Clinical experience consisted of 24 hours of clinical time per week for a period of seven weeks. In most settings, experience was provided on three shifts, including an occasional weekend. The course objectives for the clinical component remained the same with varied sites; however, the methodologies employed for meeting the objectives varied somewhat with the setting as well as with the student's own objectives for the experience. In general, attempts were made to increase gradually the responsibilities of the student on the unit to those of a graduate nurse. For example, initially student assignments were "posted" the day preceding clinical experience so that students could prepare adequately for the experience. However, after orientation to the unit, when students individually were judged capable, students received their patient assignments immediately preceding report. In addition, the number of patients assigned to each student also was increased gradually; because of the number of patients cared for by each student, an integral part of the experience was to have a maximum of four to five students assigned to each unit.

Student requirements for the clinical component included two care plans. Care plans included elements of the data base, nursing diagnosis, interventions, and evaluation; these were adapted to the format used by nurses in the student's clinical setting. Care plans were entered directly into the patient's chart or cardex so that they could be shared with other staff members. In this way the care pians were a maximum benefit to the patient and not merely an assignment to be submitted to the instructor.

Evaluation Methodologies

Student progress was evaluated on the basis of performance in the theory and clinical components of the course. The theoretical grade (40%) consisted of the philosophy paper and journal; the clinical grade (60%) consisted of two care plans and the clinical evaluation. The Slater Nursing Competencies Rating Scale2 was chosen to evaluate clinical performance because of its established validity and reliability, ease of statistical analysis, and application to competencies that one would expect to see in a wide variety of nursing situations.

The role transition course itself was evaluated by both students and faculty. Student evaluation consisted of completion of an evaluation form which provided the opportunity to discuss course content, methods of presentation, application of content to theclinical setting, and strengths and limitations of the clinical sites. Faculty evaluation consisted of informal biweekly conferences during the semester as well as completion of an evaluation form. The evaluation form addressed the appropriateness of clinical and eia ss room ob j ec ti ve s, strengths and limitations of the clinical sites and course in general, and suggestions for further development.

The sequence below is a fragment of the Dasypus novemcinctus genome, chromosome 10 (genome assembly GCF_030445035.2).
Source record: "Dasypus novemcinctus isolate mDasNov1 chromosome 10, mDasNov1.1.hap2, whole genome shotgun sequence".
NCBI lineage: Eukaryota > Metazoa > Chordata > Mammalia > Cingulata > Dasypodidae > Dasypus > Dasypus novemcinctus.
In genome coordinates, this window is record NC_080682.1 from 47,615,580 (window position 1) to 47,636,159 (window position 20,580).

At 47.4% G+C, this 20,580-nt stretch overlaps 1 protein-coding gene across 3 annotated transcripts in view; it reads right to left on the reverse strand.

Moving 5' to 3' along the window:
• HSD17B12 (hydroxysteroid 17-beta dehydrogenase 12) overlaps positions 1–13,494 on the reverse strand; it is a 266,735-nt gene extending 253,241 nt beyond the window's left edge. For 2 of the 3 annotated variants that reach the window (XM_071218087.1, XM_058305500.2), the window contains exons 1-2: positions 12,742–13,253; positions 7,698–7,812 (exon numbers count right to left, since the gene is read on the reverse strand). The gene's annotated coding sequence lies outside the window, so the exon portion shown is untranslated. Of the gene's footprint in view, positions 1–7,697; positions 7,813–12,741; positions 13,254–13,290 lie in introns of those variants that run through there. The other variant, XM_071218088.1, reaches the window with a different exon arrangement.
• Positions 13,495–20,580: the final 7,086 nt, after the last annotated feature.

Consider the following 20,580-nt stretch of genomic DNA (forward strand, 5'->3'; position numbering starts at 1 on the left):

Conclusions

The expressed belief of both faculty and students was that the seven-week practicum, designed to assist senior nursing students to move into the professional role without major adjustments, had a positive effect on students' role transition. Faculty members were able to validate the student's nursing intervention but also allowed the student to assume increasing independence. The growth of students as professional practitioners was evident to themselves and to others. Students' evaluations indicated that role transition was facilitated through assumption of a role as close as possible to that of staff nurse. The support of the faculty member helped the students develop coping and adaptive techniques to deal with the real-world environment of the clinical setting. Students stated that they felt accepted as staff members who were able to make a contribution to patient care.

A concentrated effort to facilitate the movement of nursing students into the professional role can make a difference in a number of important factors. The level of confidence, self-esteem, and self-worth of the students can be buoyed during a difficult time if they have been prepared in theory and in practice to function as beginning staff nurses. To make this happen, faculty members need to set priorities for student learning that will bridge the gap between the student role and the practitioner role. To do less than this would be to ignore the significant concerns of nursing service personnel and of the students themselves.

References

  • 1. Kramer M: Reality Shock: Why Nurses Leave Nursing. St Louis, CV Mosby Co, 1974.
  • 2. Wandelt M. Stewart DS: TAf Slater Nursing Competencies Rating Scale. New York, AppletonCentury-Crofts, 1975.

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GUIDEUNES FOR SUMMARIES OF JOURNMS

10.3928/0148-4834-19820201-06